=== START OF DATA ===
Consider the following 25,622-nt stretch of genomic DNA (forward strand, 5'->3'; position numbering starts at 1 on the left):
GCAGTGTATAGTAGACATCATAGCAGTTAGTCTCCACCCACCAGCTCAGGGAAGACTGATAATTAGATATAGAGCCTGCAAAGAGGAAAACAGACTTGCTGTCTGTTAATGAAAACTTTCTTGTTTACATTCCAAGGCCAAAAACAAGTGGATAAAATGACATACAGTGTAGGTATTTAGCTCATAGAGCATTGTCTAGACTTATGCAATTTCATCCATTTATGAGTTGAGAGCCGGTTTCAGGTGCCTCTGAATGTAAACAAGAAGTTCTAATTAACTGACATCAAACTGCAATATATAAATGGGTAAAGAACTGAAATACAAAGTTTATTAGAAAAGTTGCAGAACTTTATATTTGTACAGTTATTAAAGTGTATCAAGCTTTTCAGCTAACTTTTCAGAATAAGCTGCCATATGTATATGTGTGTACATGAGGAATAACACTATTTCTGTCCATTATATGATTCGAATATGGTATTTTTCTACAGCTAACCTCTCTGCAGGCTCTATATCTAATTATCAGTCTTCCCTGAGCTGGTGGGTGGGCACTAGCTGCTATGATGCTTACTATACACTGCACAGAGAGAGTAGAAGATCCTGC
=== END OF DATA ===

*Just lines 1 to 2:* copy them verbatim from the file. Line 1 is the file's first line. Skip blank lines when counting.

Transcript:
Consider the following 25,622-nt stretch of genomic DNA (forward strand, 5'->3'; position numbering starts at 1 on the left):
GCAGTGTATAGTAGACATCATAGCAGTTAGTCTCCACCCACCAGCTCAGGGAAGACTGATAATTAGATATAGAGCCTGCAAAGAGGAAAACAGACTTGCTGTCTGTTAATGAAAACTTTCTTGTTTACATTCCAAGGCCAAAAACAAGTGGATAAAATGACATACAGTGTAGGTATTTAGCTCATAGAGCATTGTCTAGACTTATGCAATTTCATCCATTTATGAGTTGAGAGCCGGTTTCAGGTGCCTCTGAATGTAAACAAGAAGTTCTAATTAACTGACATCAAACTGCAATATATAAATGGGTAAAGAACTGAAATACAAAGTTTATTAGAAAAGTTGCAGAACTTTATATTTGTACAGTTATTAAAGTGTATCAAGCTTTTCAGCTAACTTTTCAGAATAAGCTGCCATATGTATATGTGTGTACATGAGGAATAACACTATTTCTGTCCATTATATGATTCGAATATGGTATTTTTCTACAGCTAACCTCTCTGCAGGCTCTATATCTAATTATCAGTCTTCCCTGAGCTGGTGGGTGGGCACTAGCTGCTATGATGCTTACTATACACTGCACAGAGAGAGTAGAAGATCCTGC